If you ever saw this bird, you might think it was a cross between a grackle and a scissor-tailed flycatcher because of its iridescent blue-black color and long, thin tail feathers.
But it's not a bird. This is a drawing of a Microraptor, a pigeon-sized dinosaur that lived 130 million years ago. We know what it looked like thanks to extensive research published in yesterday's issue of the journal Science, and this image by Mick Ellison of AMNH.
The research was a collaboration of American and Chinese scientists who examined Microraptor's fossilized feathers at the microscopic level.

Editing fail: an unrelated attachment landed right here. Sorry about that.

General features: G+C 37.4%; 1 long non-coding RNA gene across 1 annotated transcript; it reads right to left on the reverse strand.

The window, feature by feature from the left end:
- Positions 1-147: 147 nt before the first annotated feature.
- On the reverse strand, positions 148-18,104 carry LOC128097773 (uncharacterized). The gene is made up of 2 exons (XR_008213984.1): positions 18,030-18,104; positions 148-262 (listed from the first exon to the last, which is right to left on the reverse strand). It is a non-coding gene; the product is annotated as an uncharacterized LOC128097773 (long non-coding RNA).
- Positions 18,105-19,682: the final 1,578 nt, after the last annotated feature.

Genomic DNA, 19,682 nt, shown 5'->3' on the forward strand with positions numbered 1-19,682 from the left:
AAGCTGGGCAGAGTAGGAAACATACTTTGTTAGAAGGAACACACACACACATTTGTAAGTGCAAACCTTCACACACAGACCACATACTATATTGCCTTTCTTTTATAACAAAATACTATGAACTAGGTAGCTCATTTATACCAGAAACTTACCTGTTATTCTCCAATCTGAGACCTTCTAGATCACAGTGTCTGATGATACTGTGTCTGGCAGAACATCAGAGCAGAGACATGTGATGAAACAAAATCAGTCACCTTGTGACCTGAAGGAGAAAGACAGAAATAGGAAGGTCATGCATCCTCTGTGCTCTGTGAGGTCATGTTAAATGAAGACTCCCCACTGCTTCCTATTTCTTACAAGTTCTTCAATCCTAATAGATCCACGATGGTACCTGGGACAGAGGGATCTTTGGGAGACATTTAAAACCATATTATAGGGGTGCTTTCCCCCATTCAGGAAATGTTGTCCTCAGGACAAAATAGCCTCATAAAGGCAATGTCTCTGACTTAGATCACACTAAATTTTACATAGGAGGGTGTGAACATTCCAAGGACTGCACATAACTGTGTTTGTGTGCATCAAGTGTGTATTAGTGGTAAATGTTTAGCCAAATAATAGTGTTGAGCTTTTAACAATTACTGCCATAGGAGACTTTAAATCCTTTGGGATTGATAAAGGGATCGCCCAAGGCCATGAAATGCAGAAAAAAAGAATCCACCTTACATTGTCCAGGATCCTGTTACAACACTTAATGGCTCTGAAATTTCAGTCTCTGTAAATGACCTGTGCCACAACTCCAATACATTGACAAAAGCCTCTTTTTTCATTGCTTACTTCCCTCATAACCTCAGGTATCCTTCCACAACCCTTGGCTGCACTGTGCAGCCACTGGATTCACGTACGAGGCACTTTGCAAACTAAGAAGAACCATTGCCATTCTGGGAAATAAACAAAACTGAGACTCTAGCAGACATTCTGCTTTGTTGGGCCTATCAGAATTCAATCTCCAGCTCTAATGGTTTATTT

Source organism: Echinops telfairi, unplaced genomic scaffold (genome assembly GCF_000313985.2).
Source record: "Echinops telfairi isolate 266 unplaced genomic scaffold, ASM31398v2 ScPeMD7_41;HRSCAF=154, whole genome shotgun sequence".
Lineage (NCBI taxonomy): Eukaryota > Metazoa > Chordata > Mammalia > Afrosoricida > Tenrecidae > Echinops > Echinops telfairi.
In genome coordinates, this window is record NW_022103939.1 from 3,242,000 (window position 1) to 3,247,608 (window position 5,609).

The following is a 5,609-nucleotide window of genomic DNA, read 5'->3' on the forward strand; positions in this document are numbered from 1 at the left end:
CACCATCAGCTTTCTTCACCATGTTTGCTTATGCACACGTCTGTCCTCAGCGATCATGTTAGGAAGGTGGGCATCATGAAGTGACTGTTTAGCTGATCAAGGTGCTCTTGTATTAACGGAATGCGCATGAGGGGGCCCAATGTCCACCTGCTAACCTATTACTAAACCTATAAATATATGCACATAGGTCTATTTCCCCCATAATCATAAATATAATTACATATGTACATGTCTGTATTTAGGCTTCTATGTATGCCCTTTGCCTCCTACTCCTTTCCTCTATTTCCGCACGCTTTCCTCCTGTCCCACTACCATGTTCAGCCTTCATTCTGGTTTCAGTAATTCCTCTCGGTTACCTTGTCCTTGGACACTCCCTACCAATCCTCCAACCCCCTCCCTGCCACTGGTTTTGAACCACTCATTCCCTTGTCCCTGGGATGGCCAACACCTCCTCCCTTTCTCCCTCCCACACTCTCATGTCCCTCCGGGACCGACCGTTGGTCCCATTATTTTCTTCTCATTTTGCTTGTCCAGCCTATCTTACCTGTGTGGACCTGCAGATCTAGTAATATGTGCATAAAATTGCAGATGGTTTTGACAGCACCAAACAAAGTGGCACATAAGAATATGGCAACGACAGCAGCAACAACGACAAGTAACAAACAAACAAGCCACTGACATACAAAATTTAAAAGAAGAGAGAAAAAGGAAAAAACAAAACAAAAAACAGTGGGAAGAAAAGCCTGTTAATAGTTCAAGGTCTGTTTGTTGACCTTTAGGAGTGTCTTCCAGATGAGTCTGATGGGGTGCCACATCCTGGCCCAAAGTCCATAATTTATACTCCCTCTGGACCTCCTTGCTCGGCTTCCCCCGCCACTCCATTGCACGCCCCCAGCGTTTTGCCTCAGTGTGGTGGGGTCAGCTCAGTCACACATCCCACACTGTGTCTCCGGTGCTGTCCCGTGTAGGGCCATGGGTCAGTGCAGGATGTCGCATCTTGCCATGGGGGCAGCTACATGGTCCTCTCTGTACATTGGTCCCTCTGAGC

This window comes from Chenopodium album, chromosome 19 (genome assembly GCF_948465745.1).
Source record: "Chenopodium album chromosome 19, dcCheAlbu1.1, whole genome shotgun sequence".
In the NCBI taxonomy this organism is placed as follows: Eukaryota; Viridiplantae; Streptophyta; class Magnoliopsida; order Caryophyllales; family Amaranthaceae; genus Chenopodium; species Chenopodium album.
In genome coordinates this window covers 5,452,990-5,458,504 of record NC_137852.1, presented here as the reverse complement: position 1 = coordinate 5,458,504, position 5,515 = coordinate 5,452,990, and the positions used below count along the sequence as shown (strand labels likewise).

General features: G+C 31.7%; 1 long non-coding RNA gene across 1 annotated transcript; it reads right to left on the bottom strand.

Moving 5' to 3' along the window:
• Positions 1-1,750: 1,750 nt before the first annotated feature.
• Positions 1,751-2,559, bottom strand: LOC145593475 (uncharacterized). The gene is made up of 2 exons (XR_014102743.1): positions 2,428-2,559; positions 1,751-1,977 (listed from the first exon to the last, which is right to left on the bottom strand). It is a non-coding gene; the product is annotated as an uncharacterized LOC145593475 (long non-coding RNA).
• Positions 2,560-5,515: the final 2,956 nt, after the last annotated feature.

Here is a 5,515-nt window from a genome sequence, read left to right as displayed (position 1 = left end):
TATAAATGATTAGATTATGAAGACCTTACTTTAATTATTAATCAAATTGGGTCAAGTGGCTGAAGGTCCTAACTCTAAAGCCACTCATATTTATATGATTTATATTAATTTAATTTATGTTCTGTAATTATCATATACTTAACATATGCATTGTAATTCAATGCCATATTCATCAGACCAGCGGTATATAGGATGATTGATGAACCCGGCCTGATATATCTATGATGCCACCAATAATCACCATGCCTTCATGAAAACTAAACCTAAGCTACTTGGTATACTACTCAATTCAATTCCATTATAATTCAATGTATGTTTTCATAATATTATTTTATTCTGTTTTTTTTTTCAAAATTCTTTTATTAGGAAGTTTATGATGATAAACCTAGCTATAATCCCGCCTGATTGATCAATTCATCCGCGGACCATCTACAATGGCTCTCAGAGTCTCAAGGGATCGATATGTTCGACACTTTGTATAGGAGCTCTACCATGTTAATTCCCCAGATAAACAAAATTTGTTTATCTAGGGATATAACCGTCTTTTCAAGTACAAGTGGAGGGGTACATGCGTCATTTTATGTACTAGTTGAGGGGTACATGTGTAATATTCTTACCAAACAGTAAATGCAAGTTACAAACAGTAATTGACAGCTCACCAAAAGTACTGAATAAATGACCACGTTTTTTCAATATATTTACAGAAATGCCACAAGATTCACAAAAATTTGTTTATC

The iridescence breakthrough has an Ohio connection. Dr. Matt Shawkey, a co-author of the study and associate professor of biology at the University of Akron, discovered that in the commonly iridescent feathers of modern birds, arrays of pigment-bearing organelles called melanosomes were uniquely narrow. These same shapes were found in Microraptor melanosomes.
Want to learn more about this dinosaur? The American Museum of Natural History will have a live video chat today (Friday, March 9) at 12:30pm to discuss this earliest record of iridescence.
For more information, pictures and videos visit this page on the American Museum of Natural History's website.
(drawing of a Microraptor based on digital overlays of nine fossilized specimens, by AMNH/Mick Ellison. Image featured here on Science Daily)